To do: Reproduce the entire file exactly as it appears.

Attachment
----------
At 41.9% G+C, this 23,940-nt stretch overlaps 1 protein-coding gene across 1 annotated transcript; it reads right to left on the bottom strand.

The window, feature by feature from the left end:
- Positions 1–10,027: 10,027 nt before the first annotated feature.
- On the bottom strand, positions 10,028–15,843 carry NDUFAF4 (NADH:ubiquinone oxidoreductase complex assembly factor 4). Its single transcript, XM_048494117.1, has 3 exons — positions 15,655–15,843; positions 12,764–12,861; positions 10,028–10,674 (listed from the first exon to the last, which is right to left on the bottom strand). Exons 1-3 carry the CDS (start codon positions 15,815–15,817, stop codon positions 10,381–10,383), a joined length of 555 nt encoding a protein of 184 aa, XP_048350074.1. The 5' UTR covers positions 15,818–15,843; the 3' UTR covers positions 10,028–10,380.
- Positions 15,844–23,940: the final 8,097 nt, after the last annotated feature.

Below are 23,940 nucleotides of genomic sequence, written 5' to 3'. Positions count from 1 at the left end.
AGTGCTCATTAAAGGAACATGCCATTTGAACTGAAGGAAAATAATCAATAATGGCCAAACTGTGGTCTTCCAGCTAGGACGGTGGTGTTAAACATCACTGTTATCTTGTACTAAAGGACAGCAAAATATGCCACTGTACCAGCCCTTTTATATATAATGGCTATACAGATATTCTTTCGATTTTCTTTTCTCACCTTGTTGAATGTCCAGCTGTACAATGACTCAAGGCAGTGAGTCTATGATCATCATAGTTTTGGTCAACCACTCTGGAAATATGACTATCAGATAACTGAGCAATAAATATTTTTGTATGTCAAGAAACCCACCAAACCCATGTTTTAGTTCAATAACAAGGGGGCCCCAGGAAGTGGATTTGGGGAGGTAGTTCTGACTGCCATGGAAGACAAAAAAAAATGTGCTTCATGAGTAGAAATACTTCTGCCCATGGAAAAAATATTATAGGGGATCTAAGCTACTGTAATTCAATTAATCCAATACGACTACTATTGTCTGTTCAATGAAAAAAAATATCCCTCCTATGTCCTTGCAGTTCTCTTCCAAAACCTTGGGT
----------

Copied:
At 41.9% G+C, this 23,940-nt stretch overlaps 1 protein-coding gene across 1 annotated transcript; it reads right to left on the bottom strand.

The window, feature by feature from the left end:
- Positions 1–10,027: 10,027 nt before the first annotated feature.
- On the bottom strand, positions 10,028–15,843 carry NDUFAF4 (NADH:ubiquinone oxidoreductase complex assembly factor 4). Its single transcript, XM_048494117.1, has 3 exons — positions 15,655–15,843; positions 12,764–12,861; positions 10,028–10,674 (listed from the first exon to the last, which is right to left on the bottom strand). Exons 1-3 carry the CDS (start codon positions 15,815–15,817, stop codon positions 10,381–10,383), a joined length of 555 nt encoding a protein of 184 aa, XP_048350074.1. The 5' UTR covers positions 15,818–15,843; the 3' UTR covers positions 10,028–10,380.
- Positions 15,844–23,940: the final 8,097 nt, after the last annotated feature.

Below are 23,940 nucleotides of genomic sequence, written 5' to 3'. Positions count from 1 at the left end.
AGTGCTCATTAAAGGAACATGCCATTTGAACTGAAGGAAAATAATCAATAATGGCCAAACTGTGGTCTTCCAGCTAGGACGGTGGTGTTAAACATCACTGTTATCTTGTACTAAAGGACAGCAAAATATGCCACTGTACCAGCCCTTTTATATATAATGGCTATACAGATATTCTTTCGATTTTCTTTTCTCACCTTGTTGAATGTCCAGCTGTACAATGACTCAAGGCAGTGAGTCTATGATCATCATAGTTTTGGTCAACCACTCTGGAAATATGACTATCAGATAACTGAGCAATAAATATTTTTGTATGTCAAGAAACCCACCAAACCCATGTTTTAGTTCAATAACAAGGGGGCCCCAGGAAGTGGATTTGGGGAGGTAGTTCTGACTGCCATGGAAGACAAAAAAAAATGTGCTTCATGAGTAGAAATACTTCTGCCCATGGAAAAAATATTATAGGGGATCTAAGCTACTGTAATTCAATTAATCCAATACGACTACTATTGTCTGTTCAATGAAAAAAAATATCCCTCCTATGTCCTTGCAGTTCTCTTCCAAAACCTTGGGT